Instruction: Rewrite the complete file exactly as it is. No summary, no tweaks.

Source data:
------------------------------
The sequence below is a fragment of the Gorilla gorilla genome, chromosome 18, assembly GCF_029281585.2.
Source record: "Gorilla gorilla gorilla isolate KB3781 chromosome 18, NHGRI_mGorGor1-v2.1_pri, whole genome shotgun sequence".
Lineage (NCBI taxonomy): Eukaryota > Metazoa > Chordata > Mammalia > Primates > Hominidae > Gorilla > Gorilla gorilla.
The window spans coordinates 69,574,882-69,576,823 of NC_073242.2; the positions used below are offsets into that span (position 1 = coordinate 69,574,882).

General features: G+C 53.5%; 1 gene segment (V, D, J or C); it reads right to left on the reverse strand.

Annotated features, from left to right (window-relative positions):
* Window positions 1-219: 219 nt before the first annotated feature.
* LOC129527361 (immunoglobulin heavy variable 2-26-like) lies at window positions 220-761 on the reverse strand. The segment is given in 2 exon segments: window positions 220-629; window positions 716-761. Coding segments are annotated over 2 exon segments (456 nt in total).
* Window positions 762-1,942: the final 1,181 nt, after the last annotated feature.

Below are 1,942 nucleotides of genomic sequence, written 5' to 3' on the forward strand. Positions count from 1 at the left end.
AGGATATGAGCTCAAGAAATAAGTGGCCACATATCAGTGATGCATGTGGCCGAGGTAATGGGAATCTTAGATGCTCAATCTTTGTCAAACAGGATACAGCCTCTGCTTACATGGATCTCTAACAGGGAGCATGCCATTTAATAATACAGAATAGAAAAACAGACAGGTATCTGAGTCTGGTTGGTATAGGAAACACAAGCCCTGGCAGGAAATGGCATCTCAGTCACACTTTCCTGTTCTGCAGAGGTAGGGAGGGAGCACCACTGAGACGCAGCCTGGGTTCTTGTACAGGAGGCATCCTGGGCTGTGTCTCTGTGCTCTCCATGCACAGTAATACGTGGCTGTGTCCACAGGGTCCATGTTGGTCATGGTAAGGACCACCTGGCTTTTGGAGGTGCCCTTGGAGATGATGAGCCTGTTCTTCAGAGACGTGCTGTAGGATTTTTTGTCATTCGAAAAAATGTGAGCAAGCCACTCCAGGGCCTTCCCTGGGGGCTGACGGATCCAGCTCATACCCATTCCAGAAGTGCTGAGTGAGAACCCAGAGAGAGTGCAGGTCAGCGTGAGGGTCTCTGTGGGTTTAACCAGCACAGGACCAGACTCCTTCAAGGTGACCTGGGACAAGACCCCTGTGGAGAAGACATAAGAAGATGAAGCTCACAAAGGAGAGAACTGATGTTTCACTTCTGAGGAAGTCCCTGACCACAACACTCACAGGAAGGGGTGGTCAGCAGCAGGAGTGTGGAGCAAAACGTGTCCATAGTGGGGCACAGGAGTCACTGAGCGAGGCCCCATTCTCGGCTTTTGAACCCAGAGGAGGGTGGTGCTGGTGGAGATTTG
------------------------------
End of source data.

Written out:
The sequence below is a fragment of the Gorilla gorilla genome, chromosome 18, assembly GCF_029281585.2.
Source record: "Gorilla gorilla gorilla isolate KB3781 chromosome 18, NHGRI_mGorGor1-v2.1_pri, whole genome shotgun sequence".
Lineage (NCBI taxonomy): Eukaryota > Metazoa > Chordata > Mammalia > Primates > Hominidae > Gorilla > Gorilla gorilla.
The window spans coordinates 69,574,882-69,576,823 of NC_073242.2; the positions used below are offsets into that span (position 1 = coordinate 69,574,882).

General features: G+C 53.5%; 1 gene segment (V, D, J or C); it reads right to left on the reverse strand.

Annotated features, from left to right (window-relative positions):
* Window positions 1-219: 219 nt before the first annotated feature.
* LOC129527361 (immunoglobulin heavy variable 2-26-like) lies at window positions 220-761 on the reverse strand. The segment is given in 2 exon segments: window positions 220-629; window positions 716-761. Coding segments are annotated over 2 exon segments (456 nt in total).
* Window positions 762-1,942: the final 1,181 nt, after the last annotated feature.

Below are 1,942 nucleotides of genomic sequence, written 5' to 3' on the forward strand. Positions count from 1 at the left end.
AGGATATGAGCTCAAGAAATAAGTGGCCACATATCAGTGATGCATGTGGCCGAGGTAATGGGAATCTTAGATGCTCAATCTTTGTCAAACAGGATACAGCCTCTGCTTACATGGATCTCTAACAGGGAGCATGCCATTTAATAATACAGAATAGAAAAACAGACAGGTATCTGAGTCTGGTTGGTATAGGAAACACAAGCCCTGGCAGGAAATGGCATCTCAGTCACACTTTCCTGTTCTGCAGAGGTAGGGAGGGAGCACCACTGAGACGCAGCCTGGGTTCTTGTACAGGAGGCATCCTGGGCTGTGTCTCTGTGCTCTCCATGCACAGTAATACGTGGCTGTGTCCACAGGGTCCATGTTGGTCATGGTAAGGACCACCTGGCTTTTGGAGGTGCCCTTGGAGATGATGAGCCTGTTCTTCAGAGACGTGCTGTAGGATTTTTTGTCATTCGAAAAAATGTGAGCAAGCCACTCCAGGGCCTTCCCTGGGGGCTGACGGATCCAGCTCATACCCATTCCAGAAGTGCTGAGTGAGAACCCAGAGAGAGTGCAGGTCAGCGTGAGGGTCTCTGTGGGTTTAACCAGCACAGGACCAGACTCCTTCAAGGTGACCTGGGACAAGACCCCTGTGGAGAAGACATAAGAAGATGAAGCTCACAAAGGAGAGAACTGATGTTTCACTTCTGAGGAAGTCCCTGACCACAACACTCACAGGAAGGGGTGGTCAGCAGCAGGAGTGTGGAGCAAAACGTGTCCATAGTGGGGCACAGGAGTCACTGAGCGAGGCCCCATTCTCGGCTTTTGAACCCAGAGGAGGGTGGTGCTGGTGGAGATTTG